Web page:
Bits 2: Attested Words #Anglish #PlainEnglish

August 22, 2021

Here are more words from my notes, another hodgepodge of randomness. These are all words which are attested with these meanings in standard English. Enjoy!

roup Scot, Northern sell by auction, an auction

redden rubefy, tubify

ruddy rubicund

meter ruler, measuring thing

behest command

behindhand opp. of beforehand

beholden under obligation

behoof

befool dupe

beget procreate

belike probably

belittle depreciate

jut projection

-house -ary (in a place sense, mortuary, library)

brawn muscle

© 2020-2021 Bryan A. J. Parry

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Contain #Anglish #PlainEnglish

December 5, 2020

English has the Latinate word contain. What does contain actually mean? Spanish, a Latin language, also has this verb, contener, yet in Spanish the meaning is self-clear: con “with” + tener “have/hold”. Literally, “with-have” or “with-hold” (although note that “withhold” has quite a different meaning in English).

How do Germanic languages form a word for “contain”? Well, Swedish has inhåller, lit. “in-hold”. Dutch has inhouden, lit. “in-hold”. And German has… enthalten, which means… you get the point.

It’s looking like “inhold” (with the preposition used as a prefix, like “behold”) or “hold in” (with the preposition separate from the word, like “look up”) are the best options.

This glass inholds/holds half a pint in.

Sounds pretty good to me. As does “withinhold” or “hold within”, which perhaps makes the meaning more explicit.

This bucket withinholds/holds a gallon within.

Although, the simpler “hold” and “have” or “can hold/have” would often work better.

This bucket can have/can hold a gallon.

Derived words are easily formed, such as inholder and inholding. Not to forget other words we could use instead, such as “holder” or “box”.

In any case, with the words have and hold, and the Germanic formations inhold and hold in (and/or withinhold and hold within), I think we can do without the Latinish “contain”.

© 2020 Bryan A. J. Parry

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Full- #Anglish #PlainEnglish

November 4, 2020

English is so full of it! The word “full”, that is. “Full” is the 513th most common word in the English language. And considering there are over a million words, that’s not bad going.

English likes the word so much that it has been co-opted as a common suffix: –ful.

But did you know that English can use “full” as a kind of sham-prefix, the first element of a compound. Essentially, it produces verbs and adjectives with the same kind of meaning as the self-standing word “full” and the suffix “-ful”, that is, ‘full of, having, or characterised by X’.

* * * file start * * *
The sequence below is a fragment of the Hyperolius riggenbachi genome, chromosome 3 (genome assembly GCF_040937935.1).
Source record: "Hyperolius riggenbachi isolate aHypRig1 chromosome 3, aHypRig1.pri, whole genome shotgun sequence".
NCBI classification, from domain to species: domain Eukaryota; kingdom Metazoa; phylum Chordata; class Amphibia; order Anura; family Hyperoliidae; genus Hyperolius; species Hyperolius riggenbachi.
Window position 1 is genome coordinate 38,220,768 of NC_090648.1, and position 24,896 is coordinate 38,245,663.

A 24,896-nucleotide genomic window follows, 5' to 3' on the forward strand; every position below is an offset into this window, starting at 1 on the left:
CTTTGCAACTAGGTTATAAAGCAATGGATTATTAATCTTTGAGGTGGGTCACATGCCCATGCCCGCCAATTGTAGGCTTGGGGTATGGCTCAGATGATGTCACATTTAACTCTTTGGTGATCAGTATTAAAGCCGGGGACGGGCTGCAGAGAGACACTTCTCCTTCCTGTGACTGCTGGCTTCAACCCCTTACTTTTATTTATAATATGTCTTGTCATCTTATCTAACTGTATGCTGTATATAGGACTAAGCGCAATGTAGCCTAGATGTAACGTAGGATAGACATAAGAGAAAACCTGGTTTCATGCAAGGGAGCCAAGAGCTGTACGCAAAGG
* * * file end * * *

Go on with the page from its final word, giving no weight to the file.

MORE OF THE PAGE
Sadly, we haven’t used it productively for a long time. It’s hard to see why, though, given the allwhereness of “full” and “-ful”. Here are some examples from Old and Middle English.

  • OE fulbrecan ‘to violate’ (full + breach/break, that is, to fully breach/break)
  • OE fulslean ‘to kill outright’ (full + slay)
  • OE fulripod ‘mature’ (full + ripened)
  • ME ful-comen ‘attain (a state), realise (a truth)’ (full + come)
  • ME ful-lasting ‘durability’ (full + lasting)
  • ME ful-thriven ‘complete, perfect’ (full + thriven)

Not all of these formations make much sense in Modern English, but it’s easy to see the power of this kind-of prefix use of “full” and how it could greatly widen and deepen the English wordstock.

Funnily enough, I have ingested one too many tomes of poetry over the years, and have long since been using full-, totally unthinkingly, for years and years. Perhaps I have already been spreading the seed of this affix.

Here are some put-forward words. Add your own!

fullbreach: to violate
fullripe: mature (note that “ripe” mostly fits well for “mature”, although there are cases where “mature” means almost-but-not-quite overripe, and in this sense especially, it seems “fullripe” is a useful word)
full-lasting: lasting the needed length. This is different to longlasting which basically means “durable”.
full-done: completed (successfully)

© 2020 Bryan A. J. Parry

References:
https://www.etymonline.com/search?q=-ful
Davies, M. & Gardner, D. (2011) A Frequency Dictionary of Contemporary American English. Routldge, p. 35


Something Fishy #Anglish #PlainEnglish

October 13, 2020

Why say suspicious when you can say fishy? It’s a much more evocative word! This sense of fishy seems to come from the notion of slipperiness.